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Powell's Plan Has Come Undone

The Fed’s meeting resulted in the following:

No change for rates, barely any change in the statement, upgraded economic growth, but big 'signals' from the Dot-Plot with 2024 remaining the same (3 rate-cuts) but 2025, 2026, and beyond all seeing higher rates (less cuts).

As the Fed has moved toward fewer rate cuts, further out, US economic data has plunged while inflation expectations have soared:


This is exactly the kind of stagflationary recession scenario I’ve warned since Covid we’d see as the actual kind of landing the Fed is going to deliver. So, we’re coming in on approach as could be expected, but not as the Fed and markets have expected. Of course, the idea that there would be no rate cuts in March was a lonely point to pound when nearly everyone, even Zero Hedge, was betting firmly on a Fed pivot in March. Now we know it didn’t happen, proving what a nonsense fantasy that was all along. (At this point, however, just about everyone had finally come on board with that view over the past month or two, so the market is not surprised at all by that.)

The Fed’s dot plots by which each voting member puts forward their best guess of where future rates will be has shifted from its December meeting to the present as follows:



The move is slightly toward staying at higher rates for longer across the board.

While The Fed kept its median dot at 3 cuts for 2024, beyond that the dots signal considerably less aggressive Fed rate-cutting. We also note that while the median 2024 dot remained the same, 8 Fed voters were for 50bps or less in Dec, now it's 9. The Fed now expects one less rate-cut in 2025 and 2026... and the so-called 'neutral' rate has also been increased [i.e., the rate at which it anticipates it will eventually hold].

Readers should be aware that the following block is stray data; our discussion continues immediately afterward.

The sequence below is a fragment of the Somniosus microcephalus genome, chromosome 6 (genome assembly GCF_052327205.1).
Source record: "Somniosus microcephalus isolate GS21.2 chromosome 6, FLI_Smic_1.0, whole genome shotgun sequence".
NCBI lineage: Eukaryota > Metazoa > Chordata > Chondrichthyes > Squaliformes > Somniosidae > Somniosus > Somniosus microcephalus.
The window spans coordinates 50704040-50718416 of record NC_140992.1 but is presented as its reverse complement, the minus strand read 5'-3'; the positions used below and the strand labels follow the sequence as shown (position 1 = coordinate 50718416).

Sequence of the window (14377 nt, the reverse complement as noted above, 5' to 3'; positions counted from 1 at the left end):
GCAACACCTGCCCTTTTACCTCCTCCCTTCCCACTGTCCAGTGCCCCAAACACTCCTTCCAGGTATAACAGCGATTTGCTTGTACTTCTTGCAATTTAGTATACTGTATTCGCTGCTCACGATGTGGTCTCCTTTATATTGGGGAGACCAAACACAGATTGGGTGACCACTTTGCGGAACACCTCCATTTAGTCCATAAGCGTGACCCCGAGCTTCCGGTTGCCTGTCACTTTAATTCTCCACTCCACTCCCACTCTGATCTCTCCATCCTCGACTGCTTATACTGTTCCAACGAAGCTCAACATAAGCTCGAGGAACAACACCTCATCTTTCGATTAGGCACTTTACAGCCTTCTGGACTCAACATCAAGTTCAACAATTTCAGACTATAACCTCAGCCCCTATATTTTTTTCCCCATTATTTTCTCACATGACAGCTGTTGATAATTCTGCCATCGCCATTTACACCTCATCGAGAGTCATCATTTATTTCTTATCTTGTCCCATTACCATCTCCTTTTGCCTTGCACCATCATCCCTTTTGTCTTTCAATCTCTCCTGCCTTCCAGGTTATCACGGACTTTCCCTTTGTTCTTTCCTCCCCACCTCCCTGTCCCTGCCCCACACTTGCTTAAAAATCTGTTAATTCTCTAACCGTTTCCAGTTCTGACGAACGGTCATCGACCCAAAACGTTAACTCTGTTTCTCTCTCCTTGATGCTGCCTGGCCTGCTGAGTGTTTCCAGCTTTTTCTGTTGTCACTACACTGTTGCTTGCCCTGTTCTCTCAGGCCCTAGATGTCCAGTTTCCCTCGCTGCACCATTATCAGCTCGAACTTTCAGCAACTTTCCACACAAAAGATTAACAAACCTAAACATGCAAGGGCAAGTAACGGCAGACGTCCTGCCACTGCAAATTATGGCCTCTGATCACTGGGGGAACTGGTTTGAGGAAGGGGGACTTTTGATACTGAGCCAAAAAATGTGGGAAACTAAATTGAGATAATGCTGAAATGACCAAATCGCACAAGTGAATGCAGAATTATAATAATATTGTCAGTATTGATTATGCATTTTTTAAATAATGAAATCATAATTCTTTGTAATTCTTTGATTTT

The median rates for each quarter in the dot plot have all shifted higher as seen from the gray line to the red line:


While Powell & Co. have held hard to tight policy in the face of resurgent inflation, his soft-sounding tone has certainly caused financial conditions to loosen considerably since November where he first said the Fed could ease off some if markets kept doing the Fed’s fighting for it. As you can see, the market immediately did the opposite, cementing the Fed into a position where it will actually have to tighten for longer and may have to raise rates to undo this counterproductive turn:



Four months of financial conditions throughout the economy that were actually getting tighter under Fed rates and tough talk in mid to late ‘23 was more than wiped out in two months at the end of 2023 after Powell spoke. Conditions have actually loosened now to being the easiest they have been since QE was roaring back in 2021 because Powell has continued to bring up future rate cuts sometime this year.